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NEWS
June 22, 2013 | By Mary Clare Jalonick, Associated Press
WASHINGTON - The House rejected a five-year, half-trillion-dollar farm bill Thursday that would have cut $2 billion annually from food stamps and let states impose broad new work requirements on those who receive them. Those cuts weren't deep enough for many Republicans who objected to the cost of the nearly $80 billion-a-year food stamp program, which has doubled in the last five years. The vote was 234-195 against the bill, with 62 Republicans voting against it. The bill also lacked the Democratic support necessary for the traditionally bipartisan farm bill to pass.
NEWS
June 19, 2013 | By David Espo and Erica Werner, Associated Press
WASHINGTON - Sweeping immigration legislation moving toward a vote in the Senate would boost the economy and reduce federal deficits, the Congressional Budget Office said Tuesday, at the same time it would bestow legal status on an estimated eight million immigrants living in the United States unlawfully. In an assessment that drew cheers from the White House and other backers of the bill, Congress' scorekeeping agency said the measure would reduce federal red ink by $197 billion across a decade, and $700 billion in the following 10 years as increased taxes paid to the government offset the cost of government benefits for newly legal residents.
NEWS
June 18, 2013 | By Thomas Fitzgerald, Inquirer Politics Writer
Senate Bill 538 just might be one of the oddest pieces of legislation in the Harrisburg hopper this session. Republican leaders say: Move on, there's nothing to see here. Don't worry about it. It's not going anywhere. Democrats, on the other hand, are making noise and campaigning against S.B. 538 as if it were an imminent threat to freedom itself. The measure, sponsored by Senate Majority Leader Dominic Pileggi (R., Delaware), would split Pennsylvania's 20 electoral votes proportionally in future presidential elections instead of awarding all of them to the winner.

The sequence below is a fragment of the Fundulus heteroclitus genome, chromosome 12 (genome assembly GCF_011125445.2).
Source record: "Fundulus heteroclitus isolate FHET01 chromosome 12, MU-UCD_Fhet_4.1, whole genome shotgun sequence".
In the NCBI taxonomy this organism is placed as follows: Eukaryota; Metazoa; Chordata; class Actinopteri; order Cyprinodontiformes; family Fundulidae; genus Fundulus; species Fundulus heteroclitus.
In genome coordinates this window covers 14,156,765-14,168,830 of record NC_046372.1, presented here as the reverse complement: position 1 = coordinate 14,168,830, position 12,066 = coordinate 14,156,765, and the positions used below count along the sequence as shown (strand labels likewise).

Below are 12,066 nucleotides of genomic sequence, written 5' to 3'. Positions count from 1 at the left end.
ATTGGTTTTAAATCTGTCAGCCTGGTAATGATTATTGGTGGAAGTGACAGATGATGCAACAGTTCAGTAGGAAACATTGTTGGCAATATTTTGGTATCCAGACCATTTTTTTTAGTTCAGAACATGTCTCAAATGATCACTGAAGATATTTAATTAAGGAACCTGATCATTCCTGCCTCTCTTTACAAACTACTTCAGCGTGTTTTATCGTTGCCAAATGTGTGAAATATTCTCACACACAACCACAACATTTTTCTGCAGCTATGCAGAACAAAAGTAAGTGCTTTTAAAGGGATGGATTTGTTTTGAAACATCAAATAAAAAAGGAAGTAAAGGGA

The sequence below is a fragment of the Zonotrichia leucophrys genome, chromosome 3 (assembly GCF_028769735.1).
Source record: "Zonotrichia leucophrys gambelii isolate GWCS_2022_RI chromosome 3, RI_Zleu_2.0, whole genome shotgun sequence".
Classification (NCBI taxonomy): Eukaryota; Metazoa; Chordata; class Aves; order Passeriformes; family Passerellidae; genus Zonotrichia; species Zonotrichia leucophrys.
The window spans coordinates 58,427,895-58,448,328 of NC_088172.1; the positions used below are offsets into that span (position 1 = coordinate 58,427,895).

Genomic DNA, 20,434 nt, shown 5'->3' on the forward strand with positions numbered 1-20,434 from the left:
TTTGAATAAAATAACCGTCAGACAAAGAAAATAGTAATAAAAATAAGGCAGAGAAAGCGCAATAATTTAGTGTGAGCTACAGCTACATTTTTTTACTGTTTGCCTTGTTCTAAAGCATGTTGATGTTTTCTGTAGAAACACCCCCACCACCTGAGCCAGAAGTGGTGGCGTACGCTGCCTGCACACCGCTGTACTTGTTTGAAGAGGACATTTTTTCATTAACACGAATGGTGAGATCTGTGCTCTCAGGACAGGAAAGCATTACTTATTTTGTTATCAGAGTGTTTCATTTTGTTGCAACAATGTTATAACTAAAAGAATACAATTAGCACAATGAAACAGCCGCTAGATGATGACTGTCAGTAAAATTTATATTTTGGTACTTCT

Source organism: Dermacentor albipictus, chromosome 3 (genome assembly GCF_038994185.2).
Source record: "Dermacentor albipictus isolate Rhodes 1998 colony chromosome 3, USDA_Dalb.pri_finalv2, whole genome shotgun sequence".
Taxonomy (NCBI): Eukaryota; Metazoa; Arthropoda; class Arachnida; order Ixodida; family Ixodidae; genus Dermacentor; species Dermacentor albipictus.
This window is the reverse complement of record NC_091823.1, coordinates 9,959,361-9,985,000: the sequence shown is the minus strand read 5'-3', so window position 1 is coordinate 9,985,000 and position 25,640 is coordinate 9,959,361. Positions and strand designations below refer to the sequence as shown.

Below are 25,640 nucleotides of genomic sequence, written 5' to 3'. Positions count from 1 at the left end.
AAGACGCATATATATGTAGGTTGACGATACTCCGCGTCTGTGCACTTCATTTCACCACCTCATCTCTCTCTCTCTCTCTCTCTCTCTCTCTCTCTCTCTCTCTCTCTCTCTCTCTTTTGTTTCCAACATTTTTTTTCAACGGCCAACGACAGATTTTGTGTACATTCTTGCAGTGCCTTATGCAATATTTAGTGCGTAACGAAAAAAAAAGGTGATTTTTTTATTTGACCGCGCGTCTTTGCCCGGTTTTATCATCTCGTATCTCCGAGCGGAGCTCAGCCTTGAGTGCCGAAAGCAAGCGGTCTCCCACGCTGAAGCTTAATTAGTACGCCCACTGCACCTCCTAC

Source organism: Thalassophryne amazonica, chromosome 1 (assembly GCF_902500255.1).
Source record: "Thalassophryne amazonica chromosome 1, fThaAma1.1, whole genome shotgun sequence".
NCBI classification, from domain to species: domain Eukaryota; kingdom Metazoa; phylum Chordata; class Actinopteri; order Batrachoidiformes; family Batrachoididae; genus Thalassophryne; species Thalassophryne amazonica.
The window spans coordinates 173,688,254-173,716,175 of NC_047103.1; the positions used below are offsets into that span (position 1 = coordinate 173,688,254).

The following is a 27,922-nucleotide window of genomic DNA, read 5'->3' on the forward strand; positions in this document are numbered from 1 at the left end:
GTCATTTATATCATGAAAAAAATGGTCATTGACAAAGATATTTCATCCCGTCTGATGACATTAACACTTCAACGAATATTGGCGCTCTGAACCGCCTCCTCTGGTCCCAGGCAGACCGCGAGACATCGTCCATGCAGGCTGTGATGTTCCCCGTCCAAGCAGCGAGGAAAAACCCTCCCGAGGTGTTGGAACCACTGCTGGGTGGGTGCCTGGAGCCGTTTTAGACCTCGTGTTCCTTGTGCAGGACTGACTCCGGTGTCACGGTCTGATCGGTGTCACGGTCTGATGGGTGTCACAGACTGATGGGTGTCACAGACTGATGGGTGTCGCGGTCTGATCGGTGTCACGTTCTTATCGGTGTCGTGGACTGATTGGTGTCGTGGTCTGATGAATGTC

NEWS
June 15, 2013 | By David A. Fahrenthold, Washington Post
WASHINGTON - The House approved a measure Friday that would require all branches of the U.S. military to share the same camouflage uniforms - instead of the 10 different camouflage patterns in use today. The measure, written by freshman Rep. William Enyart (D., Ill.), was passed as part of the broader National Defense Authorization Act, which sets the Pentagon's budget. The measure passed by a vote of 315-108. That idea needs the approval of the Senate, which is crafting its own version of the defense authorization bill.
BUSINESS
June 12, 2013 | By Andrew Maykuth, Inquirer Staff Writer
The U.S. Energy Department on Tuesday launched an online tool to promote electric vehicles by comparing the costs of fueling an EV vs. driving on gasoline. According to the state-by-state comparison, the eGallon price in Pennsylvania is about $1.21, meaning that a typical electric vehicle could travel as far on $1.21 of electricity as a similar vehicle could travel on a gallon of gas. In Delaware, an eGallon is $1.29 and in New Jersey, where electricity is more expensive, an eGallon is $1.51.
NEWS